Howdy, Stranger!

It looks like you're new here. If you want to get involved, click one of these buttons!

Ban bruteforce attempts
New on LowEndTalk? Please Register and read our Community Rules.

Ban bruteforce attempts


I have a vps with nginx + php-fpm + wordpress. /wp-login.php receives about 3 POST requests per second. There are 2 issues I'd like to address: server load, which is ~0.70 instead of usual ~0.10, and user accounts security.

The attack is distributed. Today:

# grep wp-login /var/log/nginx/site.access.log | sort | awk '{print $1}' | uniq | wc -l


# grep wp-login /var/log/nginx/site.access.log.1 | sort | awk '{print $1}' | uniq | wc -l

While only admins are usually logged in.

Any ideas how to ban these requests?


  • Not sure how to do it at server level but using reCaptcha seems to keep my login forms safe.

    Taking a hiatus.

  • if you're using wordpress you can install this plugin:

    this will write wordpress login attempts to auth.log, meaning fail2ban will ban the brute forcing ip's. (you need to install fail2ban too ofcourse)

  • @ditrone said:
    if you're using wordpress you can install this plugin:

    May take a look at that, thanks!

    Taking a hiatus.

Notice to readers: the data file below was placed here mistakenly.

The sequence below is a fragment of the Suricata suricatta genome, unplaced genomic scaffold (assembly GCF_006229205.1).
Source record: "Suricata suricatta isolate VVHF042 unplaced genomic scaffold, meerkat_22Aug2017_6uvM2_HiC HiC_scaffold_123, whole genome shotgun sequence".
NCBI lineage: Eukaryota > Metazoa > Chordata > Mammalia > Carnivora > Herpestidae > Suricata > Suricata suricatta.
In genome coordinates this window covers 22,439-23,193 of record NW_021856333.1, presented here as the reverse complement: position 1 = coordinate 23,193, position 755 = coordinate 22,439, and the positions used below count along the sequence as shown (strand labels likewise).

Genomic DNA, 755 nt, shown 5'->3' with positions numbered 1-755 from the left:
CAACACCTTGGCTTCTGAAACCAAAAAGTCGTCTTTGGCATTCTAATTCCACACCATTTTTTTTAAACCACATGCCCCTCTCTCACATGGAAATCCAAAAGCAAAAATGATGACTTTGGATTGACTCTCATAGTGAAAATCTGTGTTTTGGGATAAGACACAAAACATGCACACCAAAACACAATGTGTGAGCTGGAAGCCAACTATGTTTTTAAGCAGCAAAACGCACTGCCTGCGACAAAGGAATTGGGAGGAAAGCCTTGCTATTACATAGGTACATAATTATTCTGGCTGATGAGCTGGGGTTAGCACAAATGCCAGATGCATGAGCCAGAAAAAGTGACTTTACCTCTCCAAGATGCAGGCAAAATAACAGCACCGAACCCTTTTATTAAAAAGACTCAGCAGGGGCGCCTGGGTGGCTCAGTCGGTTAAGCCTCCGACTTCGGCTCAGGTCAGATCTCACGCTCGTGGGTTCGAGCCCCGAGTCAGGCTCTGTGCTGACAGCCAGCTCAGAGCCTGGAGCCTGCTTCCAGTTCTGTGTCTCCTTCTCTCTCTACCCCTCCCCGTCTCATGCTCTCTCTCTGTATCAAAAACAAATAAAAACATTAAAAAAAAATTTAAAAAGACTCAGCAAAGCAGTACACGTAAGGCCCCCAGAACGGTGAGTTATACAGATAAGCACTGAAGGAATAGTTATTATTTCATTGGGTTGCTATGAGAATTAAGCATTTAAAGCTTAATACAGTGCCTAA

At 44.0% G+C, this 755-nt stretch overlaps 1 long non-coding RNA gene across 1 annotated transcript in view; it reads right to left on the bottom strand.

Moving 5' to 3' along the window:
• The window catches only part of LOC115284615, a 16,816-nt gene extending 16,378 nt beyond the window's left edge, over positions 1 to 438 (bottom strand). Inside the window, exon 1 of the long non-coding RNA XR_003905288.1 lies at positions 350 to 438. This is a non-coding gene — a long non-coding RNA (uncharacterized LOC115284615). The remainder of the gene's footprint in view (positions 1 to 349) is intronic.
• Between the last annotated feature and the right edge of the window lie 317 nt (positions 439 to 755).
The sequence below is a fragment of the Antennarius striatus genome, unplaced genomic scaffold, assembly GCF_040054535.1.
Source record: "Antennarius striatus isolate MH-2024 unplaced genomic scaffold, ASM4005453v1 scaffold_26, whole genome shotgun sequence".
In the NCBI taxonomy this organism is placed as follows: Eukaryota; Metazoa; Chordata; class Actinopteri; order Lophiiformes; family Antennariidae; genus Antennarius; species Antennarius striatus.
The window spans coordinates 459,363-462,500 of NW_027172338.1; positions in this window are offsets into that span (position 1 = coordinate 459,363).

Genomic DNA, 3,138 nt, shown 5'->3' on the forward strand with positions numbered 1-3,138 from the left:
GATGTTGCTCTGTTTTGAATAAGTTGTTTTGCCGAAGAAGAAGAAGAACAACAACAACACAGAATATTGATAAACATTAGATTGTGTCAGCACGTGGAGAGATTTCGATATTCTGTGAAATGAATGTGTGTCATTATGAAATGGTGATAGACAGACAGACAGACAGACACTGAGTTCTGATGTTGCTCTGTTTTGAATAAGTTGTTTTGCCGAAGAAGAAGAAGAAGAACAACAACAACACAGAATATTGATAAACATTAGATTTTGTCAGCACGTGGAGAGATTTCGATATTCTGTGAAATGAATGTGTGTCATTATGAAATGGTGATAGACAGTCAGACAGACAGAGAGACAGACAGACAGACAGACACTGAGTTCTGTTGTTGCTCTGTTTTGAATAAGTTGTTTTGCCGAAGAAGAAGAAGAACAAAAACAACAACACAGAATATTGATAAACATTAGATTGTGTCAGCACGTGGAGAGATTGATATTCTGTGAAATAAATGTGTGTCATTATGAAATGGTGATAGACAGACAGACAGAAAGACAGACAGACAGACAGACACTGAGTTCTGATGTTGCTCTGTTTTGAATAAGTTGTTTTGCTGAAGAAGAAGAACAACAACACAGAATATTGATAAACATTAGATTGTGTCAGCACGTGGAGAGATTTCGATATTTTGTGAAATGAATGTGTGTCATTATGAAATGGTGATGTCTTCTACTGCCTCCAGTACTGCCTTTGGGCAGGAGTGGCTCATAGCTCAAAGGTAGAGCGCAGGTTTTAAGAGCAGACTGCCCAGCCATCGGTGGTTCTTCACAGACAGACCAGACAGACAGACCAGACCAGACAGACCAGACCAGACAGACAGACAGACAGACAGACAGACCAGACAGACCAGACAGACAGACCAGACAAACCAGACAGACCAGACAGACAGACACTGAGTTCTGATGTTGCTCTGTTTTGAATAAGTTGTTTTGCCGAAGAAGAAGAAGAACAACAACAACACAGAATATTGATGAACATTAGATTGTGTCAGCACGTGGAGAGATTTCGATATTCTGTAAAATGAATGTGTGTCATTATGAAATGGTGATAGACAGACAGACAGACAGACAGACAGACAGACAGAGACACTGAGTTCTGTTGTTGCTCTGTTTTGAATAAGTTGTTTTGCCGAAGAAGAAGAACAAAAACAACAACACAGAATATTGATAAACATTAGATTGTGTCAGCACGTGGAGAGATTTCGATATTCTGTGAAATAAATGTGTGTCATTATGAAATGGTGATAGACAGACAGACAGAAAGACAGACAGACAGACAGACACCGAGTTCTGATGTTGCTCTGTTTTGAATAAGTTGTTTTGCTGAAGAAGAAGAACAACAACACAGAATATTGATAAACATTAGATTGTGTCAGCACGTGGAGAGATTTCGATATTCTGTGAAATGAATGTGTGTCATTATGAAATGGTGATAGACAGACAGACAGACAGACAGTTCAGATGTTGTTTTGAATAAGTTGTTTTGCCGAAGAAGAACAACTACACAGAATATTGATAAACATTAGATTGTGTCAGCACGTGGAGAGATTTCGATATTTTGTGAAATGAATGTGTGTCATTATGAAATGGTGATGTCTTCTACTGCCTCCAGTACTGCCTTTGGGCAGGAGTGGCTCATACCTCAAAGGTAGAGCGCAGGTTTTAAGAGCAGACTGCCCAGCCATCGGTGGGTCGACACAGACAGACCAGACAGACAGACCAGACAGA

• WordPress Bullet Proof Security is good too.

  • WordPress Bullet Proof Security use .htaccess - nginx problem.

  • nocomnocom Member
    edited September 2013

    Login LockDown records the IP address and timestamp of every failed WordPress login attempt. If more than a certain number of attempts are detected within a short period of time from the same IP range, then the login function is disabled for all requests from that range. This helps to prevent brute force password discovery. Currently the plugin defaults to a 1 hour lock out of an IP block after 3 failed login attempts within 5 minutes. This can be modified via the Options panel. Administrators can release locked out IP ranges manually from the panel.

  • bdtechbdtech Member
    edited September 2013

    Throw up an htaccess auth user/pw prompt for wp-login.php. Problem solved, you can even use some simple username and password

  • smansman Member
    edited September 2013

    Most effective and simplest solution to this imho is to set up a plugin that adds an additional login delay for each successive wrong attempt.

    I don't use wordpress but I would be surprised if there wasn't a plugin that does this like there is for drupal.

    I'm not a big fan of fail2ban. Unless you use it every day the filtering is kind of crude, proprietary and a bit tricky to set up. Filtering quite often get's broken after application updates with no errors generated. So I have found attacks end up no longer blocked without my knowledge. I only use it for ssh and sometimes for a couple other things but that is because I use that every day so I took the time to get the filtering set up the way I need it.

  • You may also use fail2ban to analyze webserver log.

    Normal visit to login page leaves
    GET ... 200

    Successful login leaves
    POST ... 302

    Failed login leaves
    POST ... 200

Sign In or Register to comment.